Five Ways to Engage and Develop Millennials on Your Team

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This is a guest post from Ann Parker. Ann is manager of the Human Capital Community of Practice and the Senior Leaders & Executives Community of Practice at ATD. 

Today’s workforce is comprised of five generations, each with distinct qualities that can be profoundly felt in the workplace. In less than five years, the Millennial generation, those born between 1980 and 1994, will comprise 51 percent of the Western workforce.

As may know well know, members of the Millennial generation often aren’t motivated by traditional compensation and benefit perks that more easily secured the loyalty of prior generations. Instead, they seek organizations that champion values they hold dear, including sustainable practices, flexible work, and employee development opportunities.

Millennials Are Coming,” an article in the April 2016 TD magazine, discusses recent research about this generation. Author Shana Campbell explains how investing in a changing workforce demographic requires managers to be “highly engaged, balance the generational diversity, conduct coaching, offer guidance, and provide more hands-on support.”

What can you, as a leader in your organization, do to help develop Millennials?

1. Engage them.

For many Millennials, professional development goes hand in hand with engagement. They are not interested in merely punching the clock at the office or putting in their time until retirement.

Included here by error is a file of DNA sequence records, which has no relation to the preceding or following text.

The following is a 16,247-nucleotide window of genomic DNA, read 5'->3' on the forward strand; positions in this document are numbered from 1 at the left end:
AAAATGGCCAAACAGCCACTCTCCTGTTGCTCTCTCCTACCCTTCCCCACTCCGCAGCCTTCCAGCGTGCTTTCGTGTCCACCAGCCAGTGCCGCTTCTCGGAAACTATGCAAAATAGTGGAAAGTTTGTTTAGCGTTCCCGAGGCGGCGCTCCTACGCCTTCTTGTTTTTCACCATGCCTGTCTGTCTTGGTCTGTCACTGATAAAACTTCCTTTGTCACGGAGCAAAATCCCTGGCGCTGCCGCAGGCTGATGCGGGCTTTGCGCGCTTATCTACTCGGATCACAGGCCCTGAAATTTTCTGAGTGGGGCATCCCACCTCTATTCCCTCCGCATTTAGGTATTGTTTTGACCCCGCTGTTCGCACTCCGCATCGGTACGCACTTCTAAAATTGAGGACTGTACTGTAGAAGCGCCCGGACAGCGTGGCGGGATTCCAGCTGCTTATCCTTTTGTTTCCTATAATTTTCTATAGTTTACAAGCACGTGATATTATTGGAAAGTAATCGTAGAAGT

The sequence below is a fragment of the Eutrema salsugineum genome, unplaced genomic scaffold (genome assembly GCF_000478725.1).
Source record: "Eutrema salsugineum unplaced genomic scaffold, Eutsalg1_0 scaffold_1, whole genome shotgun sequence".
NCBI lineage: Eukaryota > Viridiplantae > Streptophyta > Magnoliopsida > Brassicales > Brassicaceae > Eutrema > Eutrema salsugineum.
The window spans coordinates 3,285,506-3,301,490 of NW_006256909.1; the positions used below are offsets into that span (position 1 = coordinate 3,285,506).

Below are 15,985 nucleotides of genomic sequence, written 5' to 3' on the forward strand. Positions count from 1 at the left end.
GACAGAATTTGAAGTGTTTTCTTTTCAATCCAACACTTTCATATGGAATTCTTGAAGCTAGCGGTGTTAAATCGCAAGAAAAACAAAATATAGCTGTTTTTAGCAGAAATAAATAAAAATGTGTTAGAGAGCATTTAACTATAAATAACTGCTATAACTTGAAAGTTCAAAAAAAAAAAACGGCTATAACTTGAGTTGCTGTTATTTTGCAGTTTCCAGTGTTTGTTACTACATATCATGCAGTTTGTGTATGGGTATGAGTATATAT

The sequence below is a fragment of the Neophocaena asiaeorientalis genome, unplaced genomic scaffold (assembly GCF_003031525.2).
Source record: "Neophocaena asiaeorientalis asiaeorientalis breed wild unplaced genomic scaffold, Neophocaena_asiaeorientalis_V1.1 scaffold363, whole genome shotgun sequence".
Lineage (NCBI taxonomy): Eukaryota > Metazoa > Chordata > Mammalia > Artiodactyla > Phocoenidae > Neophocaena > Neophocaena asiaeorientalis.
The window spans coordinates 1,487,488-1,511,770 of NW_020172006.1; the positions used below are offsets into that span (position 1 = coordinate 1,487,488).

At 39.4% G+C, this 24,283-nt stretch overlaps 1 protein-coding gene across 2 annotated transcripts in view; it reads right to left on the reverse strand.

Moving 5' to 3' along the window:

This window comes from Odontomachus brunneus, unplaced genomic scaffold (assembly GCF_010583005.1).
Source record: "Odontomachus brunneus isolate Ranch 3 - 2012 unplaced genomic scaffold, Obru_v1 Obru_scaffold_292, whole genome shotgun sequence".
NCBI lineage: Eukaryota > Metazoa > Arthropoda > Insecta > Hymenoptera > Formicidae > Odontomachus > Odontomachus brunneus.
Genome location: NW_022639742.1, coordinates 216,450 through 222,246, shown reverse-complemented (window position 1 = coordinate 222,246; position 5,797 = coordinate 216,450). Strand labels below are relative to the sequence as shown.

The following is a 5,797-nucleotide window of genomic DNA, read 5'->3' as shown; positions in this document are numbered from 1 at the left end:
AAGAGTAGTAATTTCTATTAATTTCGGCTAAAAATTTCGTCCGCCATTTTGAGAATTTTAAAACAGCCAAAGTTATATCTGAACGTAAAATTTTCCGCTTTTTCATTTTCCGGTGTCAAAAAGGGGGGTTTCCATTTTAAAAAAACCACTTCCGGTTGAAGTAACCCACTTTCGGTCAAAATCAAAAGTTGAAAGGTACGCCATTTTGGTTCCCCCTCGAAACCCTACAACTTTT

If they do not find their work meaningful or are not loyal to your organization, they will have no qualms about walking out of the door.

According to “The Frustrating World of Employee Engagement,” in the Spring 2016 issue of CTDO magazine, the acronym MAGIC represents five key engagement metrics an organization should invest in:

  • Do individuals have meaning in their lives?
  • Do employees have autonomy in their jobs?
  • Are your people growing?
  • Does your talent have impact on the organization in the work that they do?
  • Do employees have a connection to the organization?

Are you actively measuring your Millennials’ engagement levels? If not, how can you begin doing so today?

2. Play to their strengths

In an effort to engage Millennials in your workforce, it’s important to treat them as individuals, especially during the goal-setting and performance appraisal process. Ask each person in your agency how she works best, what workplace benefits she values most, and what her broader career goals are. Build employee goals around these stated strengths, interests, and preferences. When employees feel that they are valued as unique individuals, and not merely another one of the masses, they will grow more engaged and loyal.

Remember to involve Millennials in their performance processes. An ongoing, consistent exchange of information between supervisors and employees is necessary to not only ensure employees are on track to meet their goals, but to keep them invested in their personal performance and aware of how such performance affects the organization.

3. Create an environment of collaboration.

Millennials gravitate toward a collaborative work style. Give your younger employees an opportunity to join a variety of project teams, and provide them leadership roles within these groups.